The rugged beauty of the area inspired landscapes by artists of the
Group of Seven
of which is the painting by Frederick
shown below). The western part of the bay, from Collingwood
north, and including Manitoulin Island, Drummond, Cockburn and St. Josephs Island, borders
There are tens of thousands of islands in Georgian Bay.
these islands are along the east side of the bay and are
collectively known as the "Thirty Thousand Islands," including the
Manitoulin Island, lying along the northern
side of the bay, is the world's largest island in a freshwater
Trent-Severn Waterway connects
Georgian Bay to Lake
Ontario, running from Port Severn in the southeastern corner of Georgian Bay through
Simcoe into Lake Ontario near Trenton.
Nipissing drains into
it through the French
River. In October 2004, the Georgian Bay Littoral was declared a
Biosphere Reserve by UNESCO.
Archeological records reveal an Aboriginal presence in the southern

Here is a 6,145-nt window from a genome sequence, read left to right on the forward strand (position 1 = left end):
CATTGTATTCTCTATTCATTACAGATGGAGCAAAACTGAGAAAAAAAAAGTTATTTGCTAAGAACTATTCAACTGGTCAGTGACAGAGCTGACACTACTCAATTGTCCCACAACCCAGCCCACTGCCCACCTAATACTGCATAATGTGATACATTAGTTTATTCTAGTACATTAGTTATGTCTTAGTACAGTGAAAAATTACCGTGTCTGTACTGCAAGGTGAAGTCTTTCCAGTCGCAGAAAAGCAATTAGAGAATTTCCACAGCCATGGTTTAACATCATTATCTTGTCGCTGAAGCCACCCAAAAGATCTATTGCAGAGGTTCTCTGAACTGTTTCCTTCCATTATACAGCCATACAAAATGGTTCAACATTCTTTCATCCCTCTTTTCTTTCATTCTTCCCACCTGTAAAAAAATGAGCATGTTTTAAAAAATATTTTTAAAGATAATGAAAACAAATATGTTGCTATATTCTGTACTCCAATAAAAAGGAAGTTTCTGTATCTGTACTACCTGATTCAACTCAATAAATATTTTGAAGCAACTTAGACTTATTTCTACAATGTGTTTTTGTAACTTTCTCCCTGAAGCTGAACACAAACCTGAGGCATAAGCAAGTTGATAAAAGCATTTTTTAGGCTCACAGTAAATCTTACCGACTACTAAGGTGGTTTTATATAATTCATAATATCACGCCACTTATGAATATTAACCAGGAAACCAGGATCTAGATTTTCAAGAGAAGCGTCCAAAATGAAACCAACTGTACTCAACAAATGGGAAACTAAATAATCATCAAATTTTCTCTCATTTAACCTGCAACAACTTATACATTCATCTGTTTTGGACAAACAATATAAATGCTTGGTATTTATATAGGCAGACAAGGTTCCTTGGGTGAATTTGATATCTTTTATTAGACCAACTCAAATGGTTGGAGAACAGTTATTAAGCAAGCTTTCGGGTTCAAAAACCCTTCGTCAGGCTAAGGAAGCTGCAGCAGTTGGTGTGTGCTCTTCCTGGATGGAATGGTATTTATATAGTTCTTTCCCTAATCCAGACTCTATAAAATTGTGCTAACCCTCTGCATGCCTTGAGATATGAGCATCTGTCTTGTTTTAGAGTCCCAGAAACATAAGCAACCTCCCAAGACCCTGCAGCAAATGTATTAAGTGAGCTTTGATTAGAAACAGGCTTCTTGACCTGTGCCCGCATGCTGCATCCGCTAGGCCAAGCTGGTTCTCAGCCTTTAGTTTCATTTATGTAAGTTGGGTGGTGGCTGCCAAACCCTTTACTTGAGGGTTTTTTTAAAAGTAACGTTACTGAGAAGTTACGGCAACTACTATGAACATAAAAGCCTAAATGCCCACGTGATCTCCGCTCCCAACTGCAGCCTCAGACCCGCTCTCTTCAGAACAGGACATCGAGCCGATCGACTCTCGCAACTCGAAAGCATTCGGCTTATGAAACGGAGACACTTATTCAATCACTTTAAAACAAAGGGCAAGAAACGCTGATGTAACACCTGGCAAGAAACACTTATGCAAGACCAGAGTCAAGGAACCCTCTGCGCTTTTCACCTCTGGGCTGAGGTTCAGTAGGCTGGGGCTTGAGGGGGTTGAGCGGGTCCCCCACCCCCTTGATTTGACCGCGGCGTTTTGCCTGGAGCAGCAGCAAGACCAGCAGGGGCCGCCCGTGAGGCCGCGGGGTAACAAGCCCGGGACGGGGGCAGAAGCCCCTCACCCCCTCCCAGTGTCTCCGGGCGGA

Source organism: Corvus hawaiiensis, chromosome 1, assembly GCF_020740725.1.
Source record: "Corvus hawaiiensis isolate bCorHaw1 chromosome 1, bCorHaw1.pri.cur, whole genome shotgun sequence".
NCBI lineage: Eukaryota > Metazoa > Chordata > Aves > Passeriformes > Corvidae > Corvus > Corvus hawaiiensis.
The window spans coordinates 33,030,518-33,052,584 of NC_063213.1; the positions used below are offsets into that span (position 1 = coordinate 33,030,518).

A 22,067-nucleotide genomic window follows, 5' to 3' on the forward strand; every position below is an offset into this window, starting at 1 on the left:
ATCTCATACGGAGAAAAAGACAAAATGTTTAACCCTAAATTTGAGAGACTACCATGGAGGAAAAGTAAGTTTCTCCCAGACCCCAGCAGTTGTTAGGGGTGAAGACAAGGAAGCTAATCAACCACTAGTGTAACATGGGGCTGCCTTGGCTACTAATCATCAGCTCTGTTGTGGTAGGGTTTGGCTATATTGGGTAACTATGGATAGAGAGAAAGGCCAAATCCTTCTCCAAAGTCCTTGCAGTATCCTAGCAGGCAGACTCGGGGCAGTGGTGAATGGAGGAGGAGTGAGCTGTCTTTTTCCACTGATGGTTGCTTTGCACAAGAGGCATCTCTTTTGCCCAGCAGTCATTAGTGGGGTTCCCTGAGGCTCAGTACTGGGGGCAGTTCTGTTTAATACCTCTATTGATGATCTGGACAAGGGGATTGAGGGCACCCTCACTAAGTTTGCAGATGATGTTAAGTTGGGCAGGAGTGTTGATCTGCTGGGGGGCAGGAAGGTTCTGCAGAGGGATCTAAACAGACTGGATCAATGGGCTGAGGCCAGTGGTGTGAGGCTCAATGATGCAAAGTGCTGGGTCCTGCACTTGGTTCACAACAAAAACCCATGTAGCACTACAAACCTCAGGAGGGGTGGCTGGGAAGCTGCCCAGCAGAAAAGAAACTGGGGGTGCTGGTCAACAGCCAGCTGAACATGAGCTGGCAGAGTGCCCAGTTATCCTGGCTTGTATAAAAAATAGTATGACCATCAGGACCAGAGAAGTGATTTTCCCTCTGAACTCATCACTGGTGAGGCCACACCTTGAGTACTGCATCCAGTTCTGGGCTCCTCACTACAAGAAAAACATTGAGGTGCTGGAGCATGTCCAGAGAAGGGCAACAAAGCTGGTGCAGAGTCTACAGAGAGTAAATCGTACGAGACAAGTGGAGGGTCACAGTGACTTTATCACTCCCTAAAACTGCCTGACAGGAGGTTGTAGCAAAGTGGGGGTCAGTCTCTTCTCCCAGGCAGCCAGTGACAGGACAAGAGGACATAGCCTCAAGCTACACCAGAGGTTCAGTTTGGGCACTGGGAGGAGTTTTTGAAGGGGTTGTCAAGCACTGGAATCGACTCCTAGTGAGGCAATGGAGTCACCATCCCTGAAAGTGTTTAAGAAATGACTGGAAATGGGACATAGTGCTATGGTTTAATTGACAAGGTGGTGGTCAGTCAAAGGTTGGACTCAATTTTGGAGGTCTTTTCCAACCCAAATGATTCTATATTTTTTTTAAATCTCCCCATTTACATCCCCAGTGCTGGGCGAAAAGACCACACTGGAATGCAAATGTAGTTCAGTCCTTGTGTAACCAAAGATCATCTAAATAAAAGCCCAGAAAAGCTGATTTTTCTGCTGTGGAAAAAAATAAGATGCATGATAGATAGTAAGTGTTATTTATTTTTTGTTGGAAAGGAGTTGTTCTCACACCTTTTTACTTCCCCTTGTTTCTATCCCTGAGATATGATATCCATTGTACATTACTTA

regions of the Canadian Shield dating from 11,000 years ago.
of later paleo-Aboriginal settlements have been found on Manitoulin
Island and near Killarney, Ontario.
At the time of contact the Ojibwe
, both of whom call
Anishinaabeg), lived along the northern, eastern and western shores
of Georgian Bay. The Huron
) and Tionontati
inhabited the lands along the southern coast. Names of islands such
as "Manitoulin" (from Gitchi Manitou
the Great Spirit) and "Giant's Tomb" are indicative of the richness
of the cultural history of the area. Aboriginal communities
continue to live on their territories and practise their cultural
The first European